On June 17, 2013, the Supreme Court issued its much-anticipated ruling in Federal Trade Commission v. Actavis, Inc. et al. (No. 12-416), holding that reverse settlement payments (also known as “pay for delay” settlements) between branded and generic pharmaceutical companies in patent infringement litigation are subject to “rule of reason” analysis. The case represents a victory for the FTC, whose bid to bring “pay for delay” settlements under antitrust scrutiny was rejected by the district court and Eleventh Circuit on the grounds that any anticompetitive effects of the settlement at issue fell within the exclusionary scope of the patent and were therefore immune from antitrust scrutiny.
The case arose from Solvay Pharmaceutical’s patent on its approved brand-name drug AndroGel. Several pharmaceutical companies, including Actavis and Paddock, filed Federal Drug Adminsitration (FDA) applications for generic drugs modeled on AndroGel. They claimed, pursuant to a provision under the Hatch-Waxman Act (“paragraph IV”), that Solvay’s patent was invalid and that their drugs did not infringe it. The FDA approved the generics. Solvay nevertheless sued Actavis, Paddock and Par, for patent infringement pursuant to Hatch-Waxman Act procedures. The parties entered into a settlement whereby Solvay (the patent holder) agreed to pay millions of dollars to Actavis and Paddock (the alleged infringers) in exchange for Actavis’ and Paddock’s agreements (1) not to bring their generic drugs to market for a set number of years within the scope of the challenged patent’s term and (2) to promote AndroGel to doctors during the settlement period. These types of agreements are labeled “reverse payment” settlements because they require that the patent holder pay the alleged infringer despite the fact that the alleged infringer has no claim for damages in the underlying dispute. Such agreements are also known as “pay for delay” settlements because the alleged infringer agrees to postpone entry into the market during the settlement period.
The FTC brought suit challenging the settlements under Section 5 of the FTC Act, claiming that the parties unlawfully agreed to delay competition in order to share in Solvay’s alleged monopoly profits. The district court dismissed the case, and the Eleventh Circuit affirmed, concluding that the settlement was immune from antitrust scrutiny because any anti-competitive effects of the settlement fell within the exclusionary scope of the patent.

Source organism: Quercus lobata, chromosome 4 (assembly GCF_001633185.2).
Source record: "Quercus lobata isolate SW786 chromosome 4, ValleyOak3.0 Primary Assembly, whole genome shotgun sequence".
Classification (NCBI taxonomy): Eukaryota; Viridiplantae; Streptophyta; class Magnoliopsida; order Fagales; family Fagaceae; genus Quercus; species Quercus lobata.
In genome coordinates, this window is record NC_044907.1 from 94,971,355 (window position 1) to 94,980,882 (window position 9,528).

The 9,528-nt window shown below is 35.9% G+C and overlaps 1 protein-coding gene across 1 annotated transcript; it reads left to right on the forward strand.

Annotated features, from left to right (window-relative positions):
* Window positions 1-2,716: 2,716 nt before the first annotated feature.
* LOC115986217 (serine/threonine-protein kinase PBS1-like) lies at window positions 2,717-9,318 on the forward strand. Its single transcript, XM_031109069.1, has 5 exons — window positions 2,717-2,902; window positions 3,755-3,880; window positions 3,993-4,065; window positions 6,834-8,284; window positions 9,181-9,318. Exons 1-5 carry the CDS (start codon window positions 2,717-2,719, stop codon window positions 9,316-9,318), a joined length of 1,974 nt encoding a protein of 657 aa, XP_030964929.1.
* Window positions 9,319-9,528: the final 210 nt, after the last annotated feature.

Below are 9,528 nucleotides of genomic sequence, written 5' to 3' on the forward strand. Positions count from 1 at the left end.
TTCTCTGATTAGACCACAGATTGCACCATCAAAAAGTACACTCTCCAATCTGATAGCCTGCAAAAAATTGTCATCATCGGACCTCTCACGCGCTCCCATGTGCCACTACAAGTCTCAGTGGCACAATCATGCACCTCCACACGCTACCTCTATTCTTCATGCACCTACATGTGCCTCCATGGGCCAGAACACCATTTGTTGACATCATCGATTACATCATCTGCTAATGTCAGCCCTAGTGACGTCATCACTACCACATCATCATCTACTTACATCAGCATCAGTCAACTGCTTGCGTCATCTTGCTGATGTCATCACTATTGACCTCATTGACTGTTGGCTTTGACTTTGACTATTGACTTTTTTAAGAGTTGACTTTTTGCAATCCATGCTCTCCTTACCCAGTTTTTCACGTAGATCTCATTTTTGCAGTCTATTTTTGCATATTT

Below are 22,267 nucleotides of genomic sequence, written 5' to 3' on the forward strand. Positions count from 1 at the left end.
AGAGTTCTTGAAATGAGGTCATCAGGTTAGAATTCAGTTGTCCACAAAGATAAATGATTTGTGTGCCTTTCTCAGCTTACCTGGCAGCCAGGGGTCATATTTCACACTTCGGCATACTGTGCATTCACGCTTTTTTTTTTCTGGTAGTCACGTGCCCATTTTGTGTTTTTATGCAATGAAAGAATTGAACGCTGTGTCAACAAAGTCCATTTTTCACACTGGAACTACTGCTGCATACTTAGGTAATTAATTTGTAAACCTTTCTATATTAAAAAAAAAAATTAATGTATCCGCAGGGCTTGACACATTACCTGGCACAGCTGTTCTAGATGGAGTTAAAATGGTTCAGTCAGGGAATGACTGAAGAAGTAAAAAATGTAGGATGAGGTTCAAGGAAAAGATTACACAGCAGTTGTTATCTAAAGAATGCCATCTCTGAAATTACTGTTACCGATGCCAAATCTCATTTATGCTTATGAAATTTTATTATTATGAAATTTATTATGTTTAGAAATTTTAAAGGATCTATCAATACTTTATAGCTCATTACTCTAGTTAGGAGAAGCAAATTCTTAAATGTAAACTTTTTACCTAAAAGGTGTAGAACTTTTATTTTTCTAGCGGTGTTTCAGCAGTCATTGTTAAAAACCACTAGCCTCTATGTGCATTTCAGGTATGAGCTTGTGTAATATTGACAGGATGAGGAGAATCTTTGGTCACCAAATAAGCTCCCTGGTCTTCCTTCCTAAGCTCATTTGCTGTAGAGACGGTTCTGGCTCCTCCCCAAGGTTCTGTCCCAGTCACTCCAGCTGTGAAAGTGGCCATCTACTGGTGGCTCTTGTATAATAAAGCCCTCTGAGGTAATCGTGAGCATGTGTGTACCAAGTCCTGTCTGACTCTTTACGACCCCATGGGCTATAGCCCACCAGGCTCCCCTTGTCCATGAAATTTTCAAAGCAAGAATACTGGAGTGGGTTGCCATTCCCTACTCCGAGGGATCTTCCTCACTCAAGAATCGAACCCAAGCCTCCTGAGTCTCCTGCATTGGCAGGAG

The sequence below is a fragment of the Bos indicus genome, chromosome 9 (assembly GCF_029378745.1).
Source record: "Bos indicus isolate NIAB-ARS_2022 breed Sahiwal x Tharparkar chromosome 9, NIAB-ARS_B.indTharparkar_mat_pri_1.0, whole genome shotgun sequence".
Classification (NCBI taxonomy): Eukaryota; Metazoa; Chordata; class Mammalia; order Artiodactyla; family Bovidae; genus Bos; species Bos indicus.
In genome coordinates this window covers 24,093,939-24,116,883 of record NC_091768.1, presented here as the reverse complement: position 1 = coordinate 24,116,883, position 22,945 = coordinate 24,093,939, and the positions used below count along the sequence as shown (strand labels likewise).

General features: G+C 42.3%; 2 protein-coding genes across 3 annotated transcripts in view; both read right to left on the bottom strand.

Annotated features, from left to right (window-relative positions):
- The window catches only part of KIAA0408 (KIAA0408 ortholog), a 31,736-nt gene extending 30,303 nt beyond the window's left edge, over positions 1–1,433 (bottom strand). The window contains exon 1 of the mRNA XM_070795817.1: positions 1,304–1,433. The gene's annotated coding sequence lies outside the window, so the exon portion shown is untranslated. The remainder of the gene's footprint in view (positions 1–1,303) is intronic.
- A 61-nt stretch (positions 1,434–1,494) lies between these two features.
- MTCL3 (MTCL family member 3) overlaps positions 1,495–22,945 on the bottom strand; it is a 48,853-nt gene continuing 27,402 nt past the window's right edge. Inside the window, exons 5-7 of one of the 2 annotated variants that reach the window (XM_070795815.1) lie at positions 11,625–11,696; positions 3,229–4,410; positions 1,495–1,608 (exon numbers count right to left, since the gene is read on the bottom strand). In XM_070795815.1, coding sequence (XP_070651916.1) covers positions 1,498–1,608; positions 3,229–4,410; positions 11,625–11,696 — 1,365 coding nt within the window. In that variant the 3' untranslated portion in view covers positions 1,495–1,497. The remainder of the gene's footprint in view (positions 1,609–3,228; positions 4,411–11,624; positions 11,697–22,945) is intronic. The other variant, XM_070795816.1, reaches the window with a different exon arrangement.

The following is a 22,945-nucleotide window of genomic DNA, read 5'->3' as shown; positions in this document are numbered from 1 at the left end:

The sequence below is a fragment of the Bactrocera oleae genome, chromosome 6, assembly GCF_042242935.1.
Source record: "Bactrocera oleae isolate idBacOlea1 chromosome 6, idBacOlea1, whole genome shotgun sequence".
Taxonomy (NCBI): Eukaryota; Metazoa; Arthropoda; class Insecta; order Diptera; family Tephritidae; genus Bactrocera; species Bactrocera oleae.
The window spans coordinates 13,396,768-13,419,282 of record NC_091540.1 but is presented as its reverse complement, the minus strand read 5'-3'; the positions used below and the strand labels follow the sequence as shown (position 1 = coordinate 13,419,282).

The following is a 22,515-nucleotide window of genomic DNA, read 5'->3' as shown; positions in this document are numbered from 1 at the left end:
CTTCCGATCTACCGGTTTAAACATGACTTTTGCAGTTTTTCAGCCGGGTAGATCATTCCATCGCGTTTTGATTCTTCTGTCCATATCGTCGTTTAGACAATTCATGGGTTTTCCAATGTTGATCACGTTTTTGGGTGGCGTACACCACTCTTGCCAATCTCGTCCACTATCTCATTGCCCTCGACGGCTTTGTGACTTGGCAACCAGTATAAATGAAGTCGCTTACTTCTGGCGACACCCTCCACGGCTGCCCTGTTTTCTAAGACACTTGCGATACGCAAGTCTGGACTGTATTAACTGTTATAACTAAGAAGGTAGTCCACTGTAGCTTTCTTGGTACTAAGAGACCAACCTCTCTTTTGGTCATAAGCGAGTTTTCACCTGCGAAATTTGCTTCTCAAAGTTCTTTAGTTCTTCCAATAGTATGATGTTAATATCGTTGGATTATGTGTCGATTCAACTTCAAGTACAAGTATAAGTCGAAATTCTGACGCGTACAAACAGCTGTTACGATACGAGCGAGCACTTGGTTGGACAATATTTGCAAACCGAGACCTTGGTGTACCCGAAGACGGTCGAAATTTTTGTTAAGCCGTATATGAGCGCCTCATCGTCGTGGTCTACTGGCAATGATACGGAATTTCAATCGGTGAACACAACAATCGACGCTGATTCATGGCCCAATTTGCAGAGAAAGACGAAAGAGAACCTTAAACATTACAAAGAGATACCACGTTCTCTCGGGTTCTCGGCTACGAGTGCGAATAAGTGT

In a 5-3 ruling, the Supreme Court reversed. The majority concluded that patent policy does not completely displace antitrust policy in the context of reverse settlements and that the Hatch-Waxman Act’s goal to facilitate entry by generic drug manufacturers supports the need for antitrust scrutiny of such settlements. Op. at 12-14. The majority further concluded that the policy favoring settlement of disputes, particularly in complex patent litigation, was outweighed by competing antitrust considerations in the reverse settlement context. “[A] reverse payment, where large and unjustified, can bring with it the risk of significant anticompetitive effects; one who makes such a payment may be unable to explain and justify it; such a firm or individual may well possess market power derived from the patent; a court, by examining the size of the payment, may well be able to assess its likely anticompetitive effects along with its potential justifications without litigating the validity of the patent; and parties may well find ways to settle disputes without the use of reverse payments.” Op. at 19-20. The three-justice dissent would have affirmed on the ground that antitrust laws are not applicable to settlements that fall within the scope of the patent.
It remains unclear whether and to what extent Actavis will deter reverse settlements, stimulate private antitrust litigation related to them, or influence antitrust analysis of other conduct where patent and antitrust law overlap (e.g., standard-essential patents). At minimum, Actavis signals that patent holders can no longer rely exclusively on “scope of the patent” arguments to immunize reverse or pay-for-delay settlements from antitrust analysis. As a result, patent holders likely will be unable to fend off suits challenging such settlements by motions to dismiss. Companies considering such settlements will need to evaluate, in particular, what procompetitive justifications support the terms of the settlement. The majority offered little guidance regarding which procompetitive justifications might pass muster under a rule-of-reason analysis beyond litigation costs and services performed by the generics, and this topic seems ripe for future litigation. A copy of the opinion is available at the Supreme Court’s website.